I'm on the other end of the spectrum on some of the issues, but she presented her point in an extremely unbiased and uncontroversial way! Also the first person in the Q&A was universally insulting and even made me question my position on gender bias.

    Oliver Reads
    Posted July 29, 2020
  • A good point that gaming addiction is likely rooted in external stressors and psychological issues. Ignoring the problems within games themselves is no better than treating them as a scapegoat, though. It doesn't sound like you want to ignore those issues, but it's worth noting.

    Not using "addictive" in marketing will not change that many games are designed to be addictive. Concepts like "Hook, habit, Hobby" and intermittent rewards are all about promoting addiction. Renaming it will not change that (ahem-ahem, "surprise mechanics").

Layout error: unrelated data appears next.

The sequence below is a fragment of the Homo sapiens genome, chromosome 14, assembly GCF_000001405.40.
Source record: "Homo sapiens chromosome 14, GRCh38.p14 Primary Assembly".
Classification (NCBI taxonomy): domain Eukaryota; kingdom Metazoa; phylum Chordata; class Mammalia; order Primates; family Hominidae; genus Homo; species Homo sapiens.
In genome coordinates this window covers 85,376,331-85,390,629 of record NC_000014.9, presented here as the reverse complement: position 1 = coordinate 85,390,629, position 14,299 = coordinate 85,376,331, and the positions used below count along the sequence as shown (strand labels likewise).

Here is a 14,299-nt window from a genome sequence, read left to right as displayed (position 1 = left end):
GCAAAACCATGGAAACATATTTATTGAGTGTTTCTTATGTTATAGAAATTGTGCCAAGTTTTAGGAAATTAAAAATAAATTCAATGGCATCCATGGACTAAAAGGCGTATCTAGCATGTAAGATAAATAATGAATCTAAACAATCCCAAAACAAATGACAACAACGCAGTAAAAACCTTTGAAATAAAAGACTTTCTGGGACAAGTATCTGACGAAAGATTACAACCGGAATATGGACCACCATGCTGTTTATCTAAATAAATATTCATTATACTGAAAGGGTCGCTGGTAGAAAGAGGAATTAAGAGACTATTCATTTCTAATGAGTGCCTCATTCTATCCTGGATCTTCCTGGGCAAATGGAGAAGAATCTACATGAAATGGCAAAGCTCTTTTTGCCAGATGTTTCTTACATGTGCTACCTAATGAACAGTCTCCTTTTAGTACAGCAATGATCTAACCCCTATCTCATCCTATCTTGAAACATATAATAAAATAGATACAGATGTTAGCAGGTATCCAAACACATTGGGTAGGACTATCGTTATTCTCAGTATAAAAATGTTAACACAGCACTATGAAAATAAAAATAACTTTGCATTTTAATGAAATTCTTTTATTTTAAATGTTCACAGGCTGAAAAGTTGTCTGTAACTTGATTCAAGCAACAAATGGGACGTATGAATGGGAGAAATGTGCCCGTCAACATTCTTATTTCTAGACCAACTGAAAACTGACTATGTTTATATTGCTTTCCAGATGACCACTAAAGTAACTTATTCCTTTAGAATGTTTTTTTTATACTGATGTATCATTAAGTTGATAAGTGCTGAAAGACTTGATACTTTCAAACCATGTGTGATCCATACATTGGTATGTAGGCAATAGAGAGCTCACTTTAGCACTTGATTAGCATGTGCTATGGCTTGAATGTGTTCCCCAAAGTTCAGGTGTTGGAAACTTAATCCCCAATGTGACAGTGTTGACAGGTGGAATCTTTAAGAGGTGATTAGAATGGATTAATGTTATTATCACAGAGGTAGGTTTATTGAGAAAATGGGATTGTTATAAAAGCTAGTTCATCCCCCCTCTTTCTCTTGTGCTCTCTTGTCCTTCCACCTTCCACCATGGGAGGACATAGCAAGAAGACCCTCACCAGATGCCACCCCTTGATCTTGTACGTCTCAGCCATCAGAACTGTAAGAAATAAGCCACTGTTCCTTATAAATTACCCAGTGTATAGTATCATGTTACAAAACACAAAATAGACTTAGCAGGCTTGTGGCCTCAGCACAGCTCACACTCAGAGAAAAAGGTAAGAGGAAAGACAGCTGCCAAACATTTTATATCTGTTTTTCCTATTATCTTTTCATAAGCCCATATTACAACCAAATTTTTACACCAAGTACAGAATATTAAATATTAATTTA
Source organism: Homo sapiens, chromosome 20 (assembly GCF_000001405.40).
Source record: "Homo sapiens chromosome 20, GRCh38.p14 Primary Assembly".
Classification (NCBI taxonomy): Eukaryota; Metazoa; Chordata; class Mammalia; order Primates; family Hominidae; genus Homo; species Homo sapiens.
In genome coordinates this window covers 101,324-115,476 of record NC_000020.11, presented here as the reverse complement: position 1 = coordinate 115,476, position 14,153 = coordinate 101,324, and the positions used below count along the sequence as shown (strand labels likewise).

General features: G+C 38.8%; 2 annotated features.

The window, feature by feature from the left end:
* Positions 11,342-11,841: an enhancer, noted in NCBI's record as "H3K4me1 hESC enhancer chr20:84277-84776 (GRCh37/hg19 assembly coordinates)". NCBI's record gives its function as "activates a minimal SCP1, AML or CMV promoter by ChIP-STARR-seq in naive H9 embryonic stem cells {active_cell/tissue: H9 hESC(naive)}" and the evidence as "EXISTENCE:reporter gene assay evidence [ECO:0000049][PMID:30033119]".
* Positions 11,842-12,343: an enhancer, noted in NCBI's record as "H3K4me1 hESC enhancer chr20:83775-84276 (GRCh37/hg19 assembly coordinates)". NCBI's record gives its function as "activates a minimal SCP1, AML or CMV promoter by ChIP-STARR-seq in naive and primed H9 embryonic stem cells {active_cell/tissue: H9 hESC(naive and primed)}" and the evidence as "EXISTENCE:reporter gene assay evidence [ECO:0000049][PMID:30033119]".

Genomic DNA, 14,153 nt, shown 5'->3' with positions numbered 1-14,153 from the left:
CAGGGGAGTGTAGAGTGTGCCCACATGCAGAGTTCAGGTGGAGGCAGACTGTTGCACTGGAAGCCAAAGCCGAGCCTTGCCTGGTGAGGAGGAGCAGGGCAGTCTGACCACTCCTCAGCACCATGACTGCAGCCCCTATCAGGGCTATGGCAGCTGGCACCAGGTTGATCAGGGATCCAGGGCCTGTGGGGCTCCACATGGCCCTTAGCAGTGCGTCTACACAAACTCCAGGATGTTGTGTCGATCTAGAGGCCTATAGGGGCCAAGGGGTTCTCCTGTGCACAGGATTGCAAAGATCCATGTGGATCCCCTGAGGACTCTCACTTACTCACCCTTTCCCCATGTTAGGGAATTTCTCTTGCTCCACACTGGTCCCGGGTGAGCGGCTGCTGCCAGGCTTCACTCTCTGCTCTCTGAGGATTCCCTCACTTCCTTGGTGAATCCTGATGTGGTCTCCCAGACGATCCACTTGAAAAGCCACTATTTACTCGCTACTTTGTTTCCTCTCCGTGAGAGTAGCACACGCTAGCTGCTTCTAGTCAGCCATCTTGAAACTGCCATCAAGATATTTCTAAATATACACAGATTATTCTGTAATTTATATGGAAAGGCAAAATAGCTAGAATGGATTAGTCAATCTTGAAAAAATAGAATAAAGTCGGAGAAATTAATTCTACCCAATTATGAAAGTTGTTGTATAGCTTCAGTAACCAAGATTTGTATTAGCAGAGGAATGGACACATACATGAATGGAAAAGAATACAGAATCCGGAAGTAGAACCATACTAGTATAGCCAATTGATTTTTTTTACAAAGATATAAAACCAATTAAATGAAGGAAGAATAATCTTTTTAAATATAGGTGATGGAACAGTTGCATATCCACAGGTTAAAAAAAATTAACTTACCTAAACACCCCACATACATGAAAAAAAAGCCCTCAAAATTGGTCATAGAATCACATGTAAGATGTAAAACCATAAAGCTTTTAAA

Monetization is really the root of many of the current problems because it incentivizes developers/publishers to abuse the mechanics that have always existed, but before were neutral or even beneficial to avoid. Rewarding players for taking a break in WoW was fine and dandy when it didn't result in a drop in revenue (not a real example, far as I know, but I believe it demonstrates the situation).

    Thank you for noting human's poor understanding of probabilities.

    I'm going to point out that the basis of capitalism is the assumption that people act rationally in their best interest with full knowledge. When the monetization systems rely on tricking people and taking advantage of heuristics failures and gut reactions, it probably is not ethical, and it undermines peoples' faith in the system overall.